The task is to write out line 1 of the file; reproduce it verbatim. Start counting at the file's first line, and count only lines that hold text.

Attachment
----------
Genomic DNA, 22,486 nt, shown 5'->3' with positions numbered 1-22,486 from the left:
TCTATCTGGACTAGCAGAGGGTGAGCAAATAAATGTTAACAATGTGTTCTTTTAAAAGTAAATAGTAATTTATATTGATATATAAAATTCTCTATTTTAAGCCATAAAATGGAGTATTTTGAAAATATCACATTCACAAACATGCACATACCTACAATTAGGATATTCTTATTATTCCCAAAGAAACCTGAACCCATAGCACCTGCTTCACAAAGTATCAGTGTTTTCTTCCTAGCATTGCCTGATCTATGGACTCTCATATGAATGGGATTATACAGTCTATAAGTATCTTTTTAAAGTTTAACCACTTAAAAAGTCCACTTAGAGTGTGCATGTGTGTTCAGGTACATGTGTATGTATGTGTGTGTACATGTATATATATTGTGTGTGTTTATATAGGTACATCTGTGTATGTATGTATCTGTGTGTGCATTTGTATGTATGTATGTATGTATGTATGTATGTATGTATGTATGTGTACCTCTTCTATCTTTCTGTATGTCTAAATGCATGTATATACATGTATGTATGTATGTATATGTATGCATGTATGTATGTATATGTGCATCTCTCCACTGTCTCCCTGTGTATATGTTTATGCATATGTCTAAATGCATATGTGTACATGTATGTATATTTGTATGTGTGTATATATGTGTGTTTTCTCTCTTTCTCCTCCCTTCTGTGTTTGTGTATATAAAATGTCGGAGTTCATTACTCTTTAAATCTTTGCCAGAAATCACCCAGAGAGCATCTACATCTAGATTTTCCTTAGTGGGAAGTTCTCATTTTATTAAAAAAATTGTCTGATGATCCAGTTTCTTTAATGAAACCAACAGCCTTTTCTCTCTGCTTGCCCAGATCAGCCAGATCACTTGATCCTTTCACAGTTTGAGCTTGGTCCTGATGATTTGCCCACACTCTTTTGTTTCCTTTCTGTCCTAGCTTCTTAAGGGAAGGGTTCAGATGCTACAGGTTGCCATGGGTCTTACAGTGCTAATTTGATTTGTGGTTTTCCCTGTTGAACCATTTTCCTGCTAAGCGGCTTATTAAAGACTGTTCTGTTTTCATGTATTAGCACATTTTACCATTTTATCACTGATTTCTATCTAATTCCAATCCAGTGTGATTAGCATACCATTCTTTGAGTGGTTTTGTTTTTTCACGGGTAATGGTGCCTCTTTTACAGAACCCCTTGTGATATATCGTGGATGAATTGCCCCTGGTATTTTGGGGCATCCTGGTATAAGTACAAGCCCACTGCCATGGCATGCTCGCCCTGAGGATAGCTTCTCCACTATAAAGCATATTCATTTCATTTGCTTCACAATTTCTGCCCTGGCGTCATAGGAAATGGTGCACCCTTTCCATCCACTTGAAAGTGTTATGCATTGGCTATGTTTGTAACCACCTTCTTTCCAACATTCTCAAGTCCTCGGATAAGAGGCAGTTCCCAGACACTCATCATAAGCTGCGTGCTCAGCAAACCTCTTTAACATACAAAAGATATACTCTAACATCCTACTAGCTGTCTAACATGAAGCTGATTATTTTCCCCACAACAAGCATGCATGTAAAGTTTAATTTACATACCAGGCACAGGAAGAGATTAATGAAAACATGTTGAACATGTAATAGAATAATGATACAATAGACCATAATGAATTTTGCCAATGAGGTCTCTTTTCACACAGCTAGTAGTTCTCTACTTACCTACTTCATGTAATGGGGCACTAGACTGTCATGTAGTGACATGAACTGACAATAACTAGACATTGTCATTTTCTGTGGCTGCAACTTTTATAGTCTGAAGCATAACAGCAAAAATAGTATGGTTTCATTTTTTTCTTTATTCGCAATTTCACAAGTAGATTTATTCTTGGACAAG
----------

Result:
Genomic DNA, 22,486 nt, shown 5'->3' with positions numbered 1-22,486 from the left: